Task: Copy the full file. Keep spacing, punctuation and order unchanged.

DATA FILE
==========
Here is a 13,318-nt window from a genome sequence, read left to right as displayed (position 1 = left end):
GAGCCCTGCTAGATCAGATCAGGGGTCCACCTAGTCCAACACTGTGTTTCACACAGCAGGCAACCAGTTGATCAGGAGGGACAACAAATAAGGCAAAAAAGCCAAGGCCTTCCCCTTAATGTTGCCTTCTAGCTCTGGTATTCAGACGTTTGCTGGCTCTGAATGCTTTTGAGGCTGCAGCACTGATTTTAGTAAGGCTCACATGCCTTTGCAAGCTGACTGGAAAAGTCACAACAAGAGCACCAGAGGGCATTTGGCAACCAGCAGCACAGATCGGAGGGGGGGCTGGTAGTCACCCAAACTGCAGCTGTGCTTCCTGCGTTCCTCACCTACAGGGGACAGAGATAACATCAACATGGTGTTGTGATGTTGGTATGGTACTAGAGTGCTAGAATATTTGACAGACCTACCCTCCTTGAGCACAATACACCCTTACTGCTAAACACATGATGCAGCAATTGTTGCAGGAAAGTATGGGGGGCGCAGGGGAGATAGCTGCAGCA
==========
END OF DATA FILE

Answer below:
Here is a 13,318-nt window from a genome sequence, read left to right as displayed (position 1 = left end):
GAGCCCTGCTAGATCAGATCAGGGGTCCACCTAGTCCAACACTGTGTTTCACACAGCAGGCAACCAGTTGATCAGGAGGGACAACAAATAAGGCAAAAAAGCCAAGGCCTTCCCCTTAATGTTGCCTTCTAGCTCTGGTATTCAGACGTTTGCTGGCTCTGAATGCTTTTGAGGCTGCAGCACTGATTTTAGTAAGGCTCACATGCCTTTGCAAGCTGACTGGAAAAGTCACAACAAGAGCACCAGAGGGCATTTGGCAACCAGCAGCACAGATCGGAGGGGGGGCTGGTAGTCACCCAAACTGCAGCTGTGCTTCCTGCGTTCCTCACCTACAGGGGACAGAGATAACATCAACATGGTGTTGTGATGTTGGTATGGTACTAGAGTGCTAGAATATTTGACAGACCTACCCTCCTTGAGCACAATACACCCTTACTGCTAAACACATGATGCAGCAATTGTTGCAGGAAAGTATGGGGGGCGCAGGGGAGATAGCTGCAGCA